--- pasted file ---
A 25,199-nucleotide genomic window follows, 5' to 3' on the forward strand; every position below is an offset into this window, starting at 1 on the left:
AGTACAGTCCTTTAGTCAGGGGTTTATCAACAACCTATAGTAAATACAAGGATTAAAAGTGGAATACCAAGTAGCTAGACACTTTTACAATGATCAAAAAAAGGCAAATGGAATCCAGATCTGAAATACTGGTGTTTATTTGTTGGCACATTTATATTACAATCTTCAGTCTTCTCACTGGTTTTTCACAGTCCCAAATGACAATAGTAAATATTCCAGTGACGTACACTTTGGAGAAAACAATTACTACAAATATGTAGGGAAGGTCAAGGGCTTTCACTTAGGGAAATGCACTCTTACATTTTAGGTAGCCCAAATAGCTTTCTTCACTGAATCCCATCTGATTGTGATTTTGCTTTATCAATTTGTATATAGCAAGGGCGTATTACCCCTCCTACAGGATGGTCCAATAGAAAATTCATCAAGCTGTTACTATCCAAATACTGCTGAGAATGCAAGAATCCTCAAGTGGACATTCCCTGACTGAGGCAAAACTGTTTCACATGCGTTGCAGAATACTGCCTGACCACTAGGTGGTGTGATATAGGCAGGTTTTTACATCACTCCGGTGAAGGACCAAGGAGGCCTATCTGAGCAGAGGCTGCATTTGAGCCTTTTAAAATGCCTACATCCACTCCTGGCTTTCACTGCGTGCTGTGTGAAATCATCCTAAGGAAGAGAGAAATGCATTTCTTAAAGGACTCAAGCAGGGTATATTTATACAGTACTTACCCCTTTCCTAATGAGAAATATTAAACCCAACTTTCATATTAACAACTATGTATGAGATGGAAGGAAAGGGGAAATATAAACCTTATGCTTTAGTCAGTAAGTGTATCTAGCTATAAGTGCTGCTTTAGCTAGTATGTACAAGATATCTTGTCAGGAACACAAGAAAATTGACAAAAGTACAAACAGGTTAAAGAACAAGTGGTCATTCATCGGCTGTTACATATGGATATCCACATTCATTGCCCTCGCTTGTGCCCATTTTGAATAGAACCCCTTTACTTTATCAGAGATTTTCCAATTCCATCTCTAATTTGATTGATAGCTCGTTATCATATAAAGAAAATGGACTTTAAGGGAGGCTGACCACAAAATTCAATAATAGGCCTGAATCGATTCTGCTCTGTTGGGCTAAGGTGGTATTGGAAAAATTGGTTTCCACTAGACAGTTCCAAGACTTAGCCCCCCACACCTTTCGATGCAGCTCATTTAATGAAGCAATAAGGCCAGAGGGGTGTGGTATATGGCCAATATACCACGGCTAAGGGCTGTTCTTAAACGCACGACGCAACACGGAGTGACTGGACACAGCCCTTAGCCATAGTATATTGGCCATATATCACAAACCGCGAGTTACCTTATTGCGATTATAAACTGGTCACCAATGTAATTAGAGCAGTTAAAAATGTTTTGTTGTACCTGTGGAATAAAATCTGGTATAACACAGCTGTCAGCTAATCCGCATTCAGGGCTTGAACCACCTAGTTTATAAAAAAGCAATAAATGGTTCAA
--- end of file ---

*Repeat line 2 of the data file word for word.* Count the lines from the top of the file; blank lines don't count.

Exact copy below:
AGTACAGTCCTTTAGTCAGGGGTTTATCAACAACCTATAGTAAATACAAGGATTAAAAGTGGAATACCAAGTAGCTAGACACTTTTACAATGATCAAAAAAAGGCAAATGGAATCCAGATCTGAAATACTGGTGTTTATTTGTTGGCACATTTATATTACAATCTTCAGTCTTCTCACTGGTTTTTCACAGTCCCAAATGACAATAGTAAATATTCCAGTGACGTACACTTTGGAGAAAACAATTACTACAAATATGTAGGGAAGGTCAAGGGCTTTCACTTAGGGAAATGCACTCTTACATTTTAGGTAGCCCAAATAGCTTTCTTCACTGAATCCCATCTGATTGTGATTTTGCTTTATCAATTTGTATATAGCAAGGGCGTATTACCCCTCCTACAGGATGGTCCAATAGAAAATTCATCAAGCTGTTACTATCCAAATACTGCTGAGAATGCAAGAATCCTCAAGTGGACATTCCCTGACTGAGGCAAAACTGTTTCACATGCGTTGCAGAATACTGCCTGACCACTAGGTGGTGTGATATAGGCAGGTTTTTACATCACTCCGGTGAAGGACCAAGGAGGCCTATCTGAGCAGAGGCTGCATTTGAGCCTTTTAAAATGCCTACATCCACTCCTGGCTTTCACTGCGTGCTGTGTGAAATCATCCTAAGGAAGAGAGAAATGCATTTCTTAAAGGACTCAAGCAGGGTATATTTATACAGTACTTACCCCTTTCCTAATGAGAAATATTAAACCCAACTTTCATATTAACAACTATGTATGAGATGGAAGGAAAGGGGAAATATAAACCTTATGCTTTAGTCAGTAAGTGTATCTAGCTATAAGTGCTGCTTTAGCTAGTATGTACAAGATATCTTGTCAGGAACACAAGAAAATTGACAAAAGTACAAACAGGTTAAAGAACAAGTGGTCATTCATCGGCTGTTACATATGGATATCCACATTCATTGCCCTCGCTTGTGCCCATTTTGAATAGAACCCCTTTACTTTATCAGAGATTTTCCAATTCCATCTCTAATTTGATTGATAGCTCGTTATCATATAAAGAAAATGGACTTTAAGGGAGGCTGACCACAAAATTCAATAATAGGCCTGAATCGATTCTGCTCTGTTGGGCTAAGGTGGTATTGGAAAAATTGGTTTCCACTAGACAGTTCCAAGACTTAGCCCCCCACACCTTTCGATGCAGCTCATTTAATGAAGCAATAAGGCCAGAGGGGTGTGGTATATGGCCAATATACCACGGCTAAGGGCTGTTCTTAAACGCACGACGCAACACGGAGTGACTGGACACAGCCCTTAGCCATAGTATATTGGCCATATATCACAAACCGCGAGTTACCTTATTGCGATTATAAACTGGTCACCAATGTAATTAGAGCAGTTAAAAATGTTTTGTTGTACCTGTGGAATAAAATCTGGTATAACACAGCTGTCAGCTAATCCGCATTCAGGGCTTGAACCACCTAGTTTATAAAAAAGCAATAAATGGTTCAA